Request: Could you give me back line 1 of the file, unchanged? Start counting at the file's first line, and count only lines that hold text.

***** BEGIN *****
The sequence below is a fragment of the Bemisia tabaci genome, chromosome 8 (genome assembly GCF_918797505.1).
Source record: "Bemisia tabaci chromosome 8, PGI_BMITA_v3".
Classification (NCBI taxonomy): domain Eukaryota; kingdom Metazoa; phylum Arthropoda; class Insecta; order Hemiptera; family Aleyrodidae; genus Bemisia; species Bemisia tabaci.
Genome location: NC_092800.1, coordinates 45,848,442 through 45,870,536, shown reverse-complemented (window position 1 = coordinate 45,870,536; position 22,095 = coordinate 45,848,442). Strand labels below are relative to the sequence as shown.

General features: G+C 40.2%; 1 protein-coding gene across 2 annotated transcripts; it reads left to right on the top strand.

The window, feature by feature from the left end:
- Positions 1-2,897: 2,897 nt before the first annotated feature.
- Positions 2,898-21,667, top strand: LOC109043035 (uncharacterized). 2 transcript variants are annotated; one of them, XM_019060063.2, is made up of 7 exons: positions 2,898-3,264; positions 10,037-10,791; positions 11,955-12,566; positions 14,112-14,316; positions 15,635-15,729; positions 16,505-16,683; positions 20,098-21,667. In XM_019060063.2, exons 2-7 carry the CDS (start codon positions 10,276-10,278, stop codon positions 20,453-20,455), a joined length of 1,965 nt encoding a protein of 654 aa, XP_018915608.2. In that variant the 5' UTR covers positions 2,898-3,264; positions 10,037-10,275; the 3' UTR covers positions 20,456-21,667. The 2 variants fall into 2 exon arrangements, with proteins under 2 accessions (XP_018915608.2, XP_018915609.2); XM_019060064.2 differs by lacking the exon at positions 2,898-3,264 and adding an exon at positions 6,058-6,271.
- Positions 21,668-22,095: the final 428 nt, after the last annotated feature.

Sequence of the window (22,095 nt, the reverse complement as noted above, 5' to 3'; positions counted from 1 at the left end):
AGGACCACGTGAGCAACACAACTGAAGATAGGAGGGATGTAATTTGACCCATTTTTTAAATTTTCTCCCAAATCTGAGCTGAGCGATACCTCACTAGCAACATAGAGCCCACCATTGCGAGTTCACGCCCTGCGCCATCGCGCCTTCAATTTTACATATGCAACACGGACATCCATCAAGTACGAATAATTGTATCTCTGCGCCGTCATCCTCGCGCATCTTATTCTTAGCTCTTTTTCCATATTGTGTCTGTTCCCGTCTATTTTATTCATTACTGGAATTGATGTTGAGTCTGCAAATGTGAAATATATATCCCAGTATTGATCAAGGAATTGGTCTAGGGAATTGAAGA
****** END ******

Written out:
The sequence below is a fragment of the Bemisia tabaci genome, chromosome 8 (genome assembly GCF_918797505.1).